Tidewater Review - May 2010
Mrs. Darcy and the Blue-Eyed Stranger
Mrs. Darcy and the Blue-Eyed Stranger by Lee Smith. Algonquin Books of Chapel Hill. 372 pp. $23.95.
This critic has never understood the readers who take forever to finish a novel. How do they retain the mood, the taste, the thread of the story by getting it in bits and pieces? Even less comprehensible are the readers who have several novels on track at the same time.
That variety of multi-tasking is as futile as the kid who says he’s doing his homework at the same time he is texting a friend and watching TV at the same time he’s trying to solve an algebra problem. Something has to get short shrift – most likely the algebra is my guess.
For the reader who is compelled to put down a book after 20 or 30 minutes, here’s a new collection of short stories made for those with stuttering attention. It’s Lee Smith’s latest book, her fourth book of short stories; seven new ones and seven favorites from three previous collections. She also has 14 novels in print and shows no sign of ending her prolific writing career, for which we should all be grateful.
Each of the tales in “Mrs. Darcy” is complete and unique, each set in a totally different venue and featuring sharp portraits of a range of social classes. Smith does it with economy of narration, letting the characters reveal themselves in dialogue that rings true and revealing as an x-ray.
From the opening paragraph of “Bob, A Dog,” an undercurrent of tension is nearly palpable on the page. The first sentence, in fact, hums with disaster. “It was early May, two days after his thirty-ninth birthday, when David left her forever.” What in the world does that have to do with a dog named Bob?
It’s a genuine Lee Smith touch, a poke in the ribs when you’re not expecting it. The reader is braced for a scene of hysterics, maybe torrents of tears. David’s wife of some 20 years, merely says, “Oh, that’s okay.” She said it “without thinking, because she had gone for so long pleasing men.” It wasn’t okay, of course, because David had also walked away from their four children, one of whom brought home a big dog and the usual plea, “Can we keep him, Mom, please, please, please?”
Bob the Dog won’t stay in his pen. Is he just another ingrate, like David?
The reader will want to chew that over for a while before moving on to the second story, “Toastmaster.” It features a young boy along with his mother at some sort of workshop for do-gooders in Key West. Jeffrey, the kid, observes everything and everybody, silently sizing them up, thinking the big words in his vocabulary list. He has an Invisible Life, he thinks, and is the most fascinating kid in recent fiction. Silence is his normal mode, but when he makes up a joke, it’s a zinger. The whole joke is, “A dyslexic horse walks into a bra.” It’s subtle and sneaky, but when I got it I nearly fell out of my chair laughing. This has got to be the best story in the book, the critic thought, and was promptly proved wrong.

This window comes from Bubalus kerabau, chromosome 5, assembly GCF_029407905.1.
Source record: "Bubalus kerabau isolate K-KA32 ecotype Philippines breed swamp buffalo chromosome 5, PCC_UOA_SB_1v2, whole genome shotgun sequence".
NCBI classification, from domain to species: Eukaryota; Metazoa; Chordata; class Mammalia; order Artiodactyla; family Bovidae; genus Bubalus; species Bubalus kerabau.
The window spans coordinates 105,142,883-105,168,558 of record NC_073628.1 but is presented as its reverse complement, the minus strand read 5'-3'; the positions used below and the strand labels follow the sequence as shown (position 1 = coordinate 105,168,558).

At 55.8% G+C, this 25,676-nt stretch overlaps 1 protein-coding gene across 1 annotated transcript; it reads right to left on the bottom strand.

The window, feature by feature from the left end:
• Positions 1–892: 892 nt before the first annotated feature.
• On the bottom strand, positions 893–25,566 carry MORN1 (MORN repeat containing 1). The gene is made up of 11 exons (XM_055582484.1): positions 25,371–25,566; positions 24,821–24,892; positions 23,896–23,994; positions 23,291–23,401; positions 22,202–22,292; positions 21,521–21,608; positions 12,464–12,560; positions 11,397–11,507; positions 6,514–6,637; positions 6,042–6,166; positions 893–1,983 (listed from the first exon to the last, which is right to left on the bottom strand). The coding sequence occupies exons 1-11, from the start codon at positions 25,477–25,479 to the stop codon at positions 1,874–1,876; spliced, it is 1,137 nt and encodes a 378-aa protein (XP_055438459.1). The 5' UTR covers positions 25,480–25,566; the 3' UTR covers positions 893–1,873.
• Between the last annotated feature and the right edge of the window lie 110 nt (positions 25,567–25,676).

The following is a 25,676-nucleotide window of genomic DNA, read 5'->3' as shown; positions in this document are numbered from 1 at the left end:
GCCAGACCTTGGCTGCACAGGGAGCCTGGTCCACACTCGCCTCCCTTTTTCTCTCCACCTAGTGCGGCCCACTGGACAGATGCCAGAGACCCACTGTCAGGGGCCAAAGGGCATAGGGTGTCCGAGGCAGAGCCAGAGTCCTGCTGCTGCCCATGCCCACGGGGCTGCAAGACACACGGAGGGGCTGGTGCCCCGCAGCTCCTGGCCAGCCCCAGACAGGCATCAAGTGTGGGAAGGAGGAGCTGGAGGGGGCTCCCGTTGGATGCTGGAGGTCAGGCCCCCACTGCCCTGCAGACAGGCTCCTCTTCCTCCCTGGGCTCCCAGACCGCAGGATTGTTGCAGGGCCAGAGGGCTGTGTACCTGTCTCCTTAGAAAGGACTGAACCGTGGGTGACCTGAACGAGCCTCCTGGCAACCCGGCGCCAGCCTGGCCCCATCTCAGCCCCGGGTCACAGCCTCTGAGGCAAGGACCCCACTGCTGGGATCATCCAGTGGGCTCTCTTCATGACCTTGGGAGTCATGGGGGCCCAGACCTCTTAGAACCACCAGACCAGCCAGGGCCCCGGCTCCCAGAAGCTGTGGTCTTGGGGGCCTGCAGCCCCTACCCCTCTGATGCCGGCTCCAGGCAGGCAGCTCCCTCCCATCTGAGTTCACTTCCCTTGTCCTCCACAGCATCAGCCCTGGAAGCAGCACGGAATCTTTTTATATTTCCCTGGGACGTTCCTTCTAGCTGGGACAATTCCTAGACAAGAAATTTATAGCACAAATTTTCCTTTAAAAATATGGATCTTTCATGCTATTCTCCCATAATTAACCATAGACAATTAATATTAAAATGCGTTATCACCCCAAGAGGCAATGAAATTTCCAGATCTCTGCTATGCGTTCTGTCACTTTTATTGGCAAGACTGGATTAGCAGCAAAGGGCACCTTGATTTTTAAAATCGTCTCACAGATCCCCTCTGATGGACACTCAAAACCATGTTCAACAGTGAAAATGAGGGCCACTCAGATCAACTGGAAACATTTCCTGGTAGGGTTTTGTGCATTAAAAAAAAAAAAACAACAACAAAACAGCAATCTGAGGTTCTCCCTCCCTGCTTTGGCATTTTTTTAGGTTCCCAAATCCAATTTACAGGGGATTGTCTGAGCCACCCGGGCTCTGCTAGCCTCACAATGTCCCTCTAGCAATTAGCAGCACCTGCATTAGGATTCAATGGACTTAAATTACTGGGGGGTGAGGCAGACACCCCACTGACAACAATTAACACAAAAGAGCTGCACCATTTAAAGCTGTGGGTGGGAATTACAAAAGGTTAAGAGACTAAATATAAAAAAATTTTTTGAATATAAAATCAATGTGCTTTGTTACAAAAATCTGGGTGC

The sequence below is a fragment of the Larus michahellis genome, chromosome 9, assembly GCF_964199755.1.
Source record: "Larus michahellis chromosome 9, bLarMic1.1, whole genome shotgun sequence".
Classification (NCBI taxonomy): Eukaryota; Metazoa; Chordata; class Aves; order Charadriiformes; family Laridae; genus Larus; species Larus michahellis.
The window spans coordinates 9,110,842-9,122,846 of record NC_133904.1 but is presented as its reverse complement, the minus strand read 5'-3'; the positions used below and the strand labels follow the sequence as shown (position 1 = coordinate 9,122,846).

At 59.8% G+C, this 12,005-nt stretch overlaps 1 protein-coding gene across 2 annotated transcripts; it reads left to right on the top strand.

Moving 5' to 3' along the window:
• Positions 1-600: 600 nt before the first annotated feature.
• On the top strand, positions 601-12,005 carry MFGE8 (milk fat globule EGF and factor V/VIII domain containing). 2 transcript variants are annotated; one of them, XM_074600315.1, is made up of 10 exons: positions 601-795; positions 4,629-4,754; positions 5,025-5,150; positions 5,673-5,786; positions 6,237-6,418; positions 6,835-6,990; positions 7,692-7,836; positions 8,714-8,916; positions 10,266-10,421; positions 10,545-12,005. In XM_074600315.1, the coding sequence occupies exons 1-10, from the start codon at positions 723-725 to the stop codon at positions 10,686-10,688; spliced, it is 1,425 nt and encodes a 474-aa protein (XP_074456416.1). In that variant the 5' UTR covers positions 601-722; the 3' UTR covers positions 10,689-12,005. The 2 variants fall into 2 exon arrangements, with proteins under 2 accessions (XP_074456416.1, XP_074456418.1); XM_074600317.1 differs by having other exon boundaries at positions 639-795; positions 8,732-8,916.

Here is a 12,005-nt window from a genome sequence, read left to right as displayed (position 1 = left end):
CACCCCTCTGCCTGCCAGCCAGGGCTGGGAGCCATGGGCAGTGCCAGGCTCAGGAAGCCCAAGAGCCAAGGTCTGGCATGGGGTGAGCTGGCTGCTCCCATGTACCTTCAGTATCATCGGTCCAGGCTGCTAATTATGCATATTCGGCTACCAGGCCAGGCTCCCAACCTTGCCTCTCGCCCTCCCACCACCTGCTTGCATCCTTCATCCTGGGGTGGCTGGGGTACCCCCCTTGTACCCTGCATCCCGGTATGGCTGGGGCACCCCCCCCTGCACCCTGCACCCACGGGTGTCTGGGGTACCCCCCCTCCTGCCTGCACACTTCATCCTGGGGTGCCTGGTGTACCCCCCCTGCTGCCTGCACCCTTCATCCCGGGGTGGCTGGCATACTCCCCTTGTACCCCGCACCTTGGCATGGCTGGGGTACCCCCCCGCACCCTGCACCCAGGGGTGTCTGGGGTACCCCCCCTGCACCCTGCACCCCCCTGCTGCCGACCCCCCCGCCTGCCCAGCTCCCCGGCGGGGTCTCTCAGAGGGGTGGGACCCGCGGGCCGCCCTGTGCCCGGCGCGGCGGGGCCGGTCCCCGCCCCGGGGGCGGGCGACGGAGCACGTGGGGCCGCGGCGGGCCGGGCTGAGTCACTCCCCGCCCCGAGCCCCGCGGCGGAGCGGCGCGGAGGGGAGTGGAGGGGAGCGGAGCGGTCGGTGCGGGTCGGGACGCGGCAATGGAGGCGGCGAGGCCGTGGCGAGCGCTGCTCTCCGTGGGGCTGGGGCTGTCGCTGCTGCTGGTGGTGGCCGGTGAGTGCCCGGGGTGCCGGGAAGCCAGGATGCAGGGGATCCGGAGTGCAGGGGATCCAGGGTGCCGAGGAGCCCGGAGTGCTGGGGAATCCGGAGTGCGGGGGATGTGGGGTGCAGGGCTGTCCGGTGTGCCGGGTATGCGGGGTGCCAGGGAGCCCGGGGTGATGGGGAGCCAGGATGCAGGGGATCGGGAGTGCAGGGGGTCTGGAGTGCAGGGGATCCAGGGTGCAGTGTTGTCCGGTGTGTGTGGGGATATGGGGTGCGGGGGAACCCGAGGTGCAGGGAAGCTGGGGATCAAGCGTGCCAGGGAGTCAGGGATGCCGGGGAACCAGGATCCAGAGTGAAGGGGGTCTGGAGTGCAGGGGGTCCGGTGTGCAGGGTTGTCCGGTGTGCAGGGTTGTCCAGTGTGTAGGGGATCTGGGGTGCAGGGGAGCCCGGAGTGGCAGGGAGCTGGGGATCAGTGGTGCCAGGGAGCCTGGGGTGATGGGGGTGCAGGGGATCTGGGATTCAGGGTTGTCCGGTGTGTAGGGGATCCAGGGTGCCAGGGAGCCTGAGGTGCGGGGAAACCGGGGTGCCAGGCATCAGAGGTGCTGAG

Smith has a lot more surprises up her sleeves. In “House Tour,” an antisocial couple of intellectual snobs are annoyed when their house is mistaken as part of a Christmas house tour for charity. Visitors who brazenly enter and demand a walk-through are exactly like ordinary people the couple disdains. So why are they so unsettled when the tourists leave?
“Ultima Thule” presents a mismatched couple divided by a metaphorical train track. One is tough and sensible. Her spouse is mentally fragile and relatively helpless. A recipe for collision is inevitable.
The high school wallflower gets the dreamboat football star in “Big Girl,” the next in Smith’s chronicles of women whose men often have done ’em wrong. In this case, the big girl loves her no-good husband to the very end. Well, almost. The reader will want to applaud through tears at a gutsy heroine.
“Intensive Care” pits a perky redhead and a Mr. Milquetoast nice guy in a genuine love story marred by scandal and cancer, equally corrosive.
And so it goes.
A lonely tweenager discovers the drama of backwoods religious groups in “Tongues of Fire” when she gets carried away and testifies in gibberish. In a different format, the author returns to the home of urban/rural caste systems and how easily one can learn to lie.
“Fried Chicken” traces the willful ignorance that can grow out of smother-love. The reader is led to believe that the mother whose son can do no wrong is preparing his favorite food, fried chicken, to take to him in prison. Her denial leads her into an alternative errand. Once again, familiar terrain eludes the gullible reader. Fooled again!
Finally, Smith pulls the tale of “Mrs. Darcy and the Blue-Eyed Stranger” from her bag of tricks to close the odyssey of the really strange and the merely befuddled. Newly widowed Mrs. Darcy and her three grown daughters have reunited for their annual summer vacation at the beach. The girls are debating whether their mother should be moved into a nursing home.
It takes a double rainbow and a vision, or maybe a hallucination, to turn nagging concern into a crisis. Whoa! the reader gasps at the last page. What just went on here?
The overwhelming impression created by this extraordinary book is its echo of a memoir. Each vignette limns people we know. They’re ordinary folks who inhabit ordinary lives. Some of them revel in simple things. Some endure tragedies with patience. Some suffer fools gladly or toss them out, bag and baggage. Lee Smith makes them as real as neighbors.